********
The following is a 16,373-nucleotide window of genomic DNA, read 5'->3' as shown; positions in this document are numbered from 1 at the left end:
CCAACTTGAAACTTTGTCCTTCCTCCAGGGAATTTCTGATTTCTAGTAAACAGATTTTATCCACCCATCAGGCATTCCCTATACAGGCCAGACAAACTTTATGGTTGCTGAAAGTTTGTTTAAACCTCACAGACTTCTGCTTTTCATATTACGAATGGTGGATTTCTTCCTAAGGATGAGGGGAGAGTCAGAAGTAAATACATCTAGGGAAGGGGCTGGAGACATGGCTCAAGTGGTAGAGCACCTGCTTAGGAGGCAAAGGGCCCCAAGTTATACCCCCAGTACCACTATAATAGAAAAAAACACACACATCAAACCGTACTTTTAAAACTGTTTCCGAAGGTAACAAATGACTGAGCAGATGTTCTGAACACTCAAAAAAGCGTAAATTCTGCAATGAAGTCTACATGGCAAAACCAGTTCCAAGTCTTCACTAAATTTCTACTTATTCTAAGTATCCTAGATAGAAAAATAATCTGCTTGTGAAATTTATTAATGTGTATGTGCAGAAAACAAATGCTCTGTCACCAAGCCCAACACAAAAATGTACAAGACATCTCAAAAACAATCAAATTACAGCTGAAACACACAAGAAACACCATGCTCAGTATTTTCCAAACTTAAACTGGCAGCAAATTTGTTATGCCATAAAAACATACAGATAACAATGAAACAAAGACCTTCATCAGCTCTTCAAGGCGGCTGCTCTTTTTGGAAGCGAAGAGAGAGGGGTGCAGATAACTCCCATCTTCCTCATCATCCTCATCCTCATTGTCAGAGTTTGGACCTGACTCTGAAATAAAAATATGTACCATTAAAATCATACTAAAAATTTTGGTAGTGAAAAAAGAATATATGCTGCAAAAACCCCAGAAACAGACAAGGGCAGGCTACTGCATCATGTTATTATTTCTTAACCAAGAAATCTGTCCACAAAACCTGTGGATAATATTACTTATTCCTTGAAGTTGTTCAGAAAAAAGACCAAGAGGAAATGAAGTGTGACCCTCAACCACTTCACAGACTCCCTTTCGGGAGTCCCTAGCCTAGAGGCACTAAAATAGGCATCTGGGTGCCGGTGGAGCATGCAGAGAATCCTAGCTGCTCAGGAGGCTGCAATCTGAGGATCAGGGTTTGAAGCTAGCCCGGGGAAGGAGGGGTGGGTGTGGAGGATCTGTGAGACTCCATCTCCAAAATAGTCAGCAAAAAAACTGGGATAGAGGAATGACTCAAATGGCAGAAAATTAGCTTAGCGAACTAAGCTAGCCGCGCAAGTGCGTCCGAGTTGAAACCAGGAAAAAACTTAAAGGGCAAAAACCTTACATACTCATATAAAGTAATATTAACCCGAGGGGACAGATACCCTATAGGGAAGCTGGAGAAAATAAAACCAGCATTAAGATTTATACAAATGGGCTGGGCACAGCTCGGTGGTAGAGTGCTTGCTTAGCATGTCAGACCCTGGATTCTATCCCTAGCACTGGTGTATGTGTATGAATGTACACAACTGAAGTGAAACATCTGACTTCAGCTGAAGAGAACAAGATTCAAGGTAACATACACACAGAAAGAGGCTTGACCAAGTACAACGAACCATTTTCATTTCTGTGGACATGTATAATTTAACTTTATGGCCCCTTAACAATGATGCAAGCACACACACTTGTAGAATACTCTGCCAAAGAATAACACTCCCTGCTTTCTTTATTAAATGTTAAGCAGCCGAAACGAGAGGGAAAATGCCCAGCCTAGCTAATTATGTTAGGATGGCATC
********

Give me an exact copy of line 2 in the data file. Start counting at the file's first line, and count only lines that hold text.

CCAACTTGAAACTTTGTCCTTCCTCCAGGGAATTTCTGATTTCTAGTAAACAGATTTTATCCACCCATCAGGCATTCCCTATACAGGCCAGACAAACTTTATGGTTGCTGAAAGTTTGTTTAAACCTCACAGACTTCTGCTTTTCATATTACGAATGGTGGATTTCTTCCTAAGGATGAGGGGAGAGTCAGAAGTAAATACATCTAGGGAAGGGGCTGGAGACATGGCTCAAGTGGTAGAGCACCTGCTTAGGAGGCAAAGGGCCCCAAGTTATACCCCCAGTACCACTATAATAGAAAAAAACACACACATCAAACCGTACTTTTAAAACTGTTTCCGAAGGTAACAAATGACTGAGCAGATGTTCTGAACACTCAAAAAAGCGTAAATTCTGCAATGAAGTCTACATGGCAAAACCAGTTCCAAGTCTTCACTAAATTTCTACTTATTCTAAGTATCCTAGATAGAAAAATAATCTGCTTGTGAAATTTATTAATGTGTATGTGCAGAAAACAAATGCTCTGTCACCAAGCCCAACACAAAAATGTACAAGACATCTCAAAAACAATCAAATTACAGCTGAAACACACAAGAAACACCATGCTCAGTATTTTCCAAACTTAAACTGGCAGCAAATTTGTTATGCCATAAAAACATACAGATAACAATGAAACAAAGACCTTCATCAGCTCTTCAAGGCGGCTGCTCTTTTTGGAAGCGAAGAGAGAGGGGTGCAGATAACTCCCATCTTCCTCATCATCCTCATCCTCATTGTCAGAGTTTGGACCTGACTCTGAAATAAAAATATGTACCATTAAAATCATACTAAAAATTTTGGTAGTGAAAAAAGAATATATGCTGCAAAAACCCCAGAAACAGACAAGGGCAGGCTACTGCATCATGTTATTATTTCTTAACCAAGAAATCTGTCCACAAAACCTGTGGATAATATTACTTATTCCTTGAAGTTGTTCAGAAAAAAGACCAAGAGGAAATGAAGTGTGACCCTCAACCACTTCACAGACTCCCTTTCGGGAGTCCCTAGCCTAGAGGCACTAAAATAGGCATCTGGGTGCCGGTGGAGCATGCAGAGAATCCTAGCTGCTCAGGAGGCTGCAATCTGAGGATCAGGGTTTGAAGCTAGCCCGGGGAAGGAGGGGTGGGTGTGGAGGATCTGTGAGACTCCATCTCCAAAATAGTCAGCAAAAAAACTGGGATAGAGGAATGACTCAAATGGCAGAAAATTAGCTTAGCGAACTAAGCTAGCCGCGCAAGTGCGTCCGAGTTGAAACCAGGAAAAAACTTAAAGGGCAAAAACCTTACATACTCATATAAAGTAATATTAACCCGAGGGGACAGATACCCTATAGGGAAGCTGGAGAAAATAAAACCAGCATTAAGATTTATACAAATGGGCTGGGCACAGCTCGGTGGTAGAGTGCTTGCTTAGCATGTCAGACCCTGGATTCTATCCCTAGCACTGGTGTATGTGTATGAATGTACACAACTGAAGTGAAACATCTGACTTCAGCTGAAGAGAACAAGATTCAAGGTAACATACACACAGAAAGAGGCTTGACCAAGTACAACGAACCATTTTCATTTCTGTGGACATGTATAATTTAACTTTATGGCCCCTTAACAATGATGCAAGCACACACACTTGTAGAATACTCTGCCAAAGAATAACACTCCCTGCTTTCTTTATTAAATGTTAAGCAGCCGAAACGAGAGGGAAAATGCCCAGCCTAGCTAATTATGTTAGGATGGCATC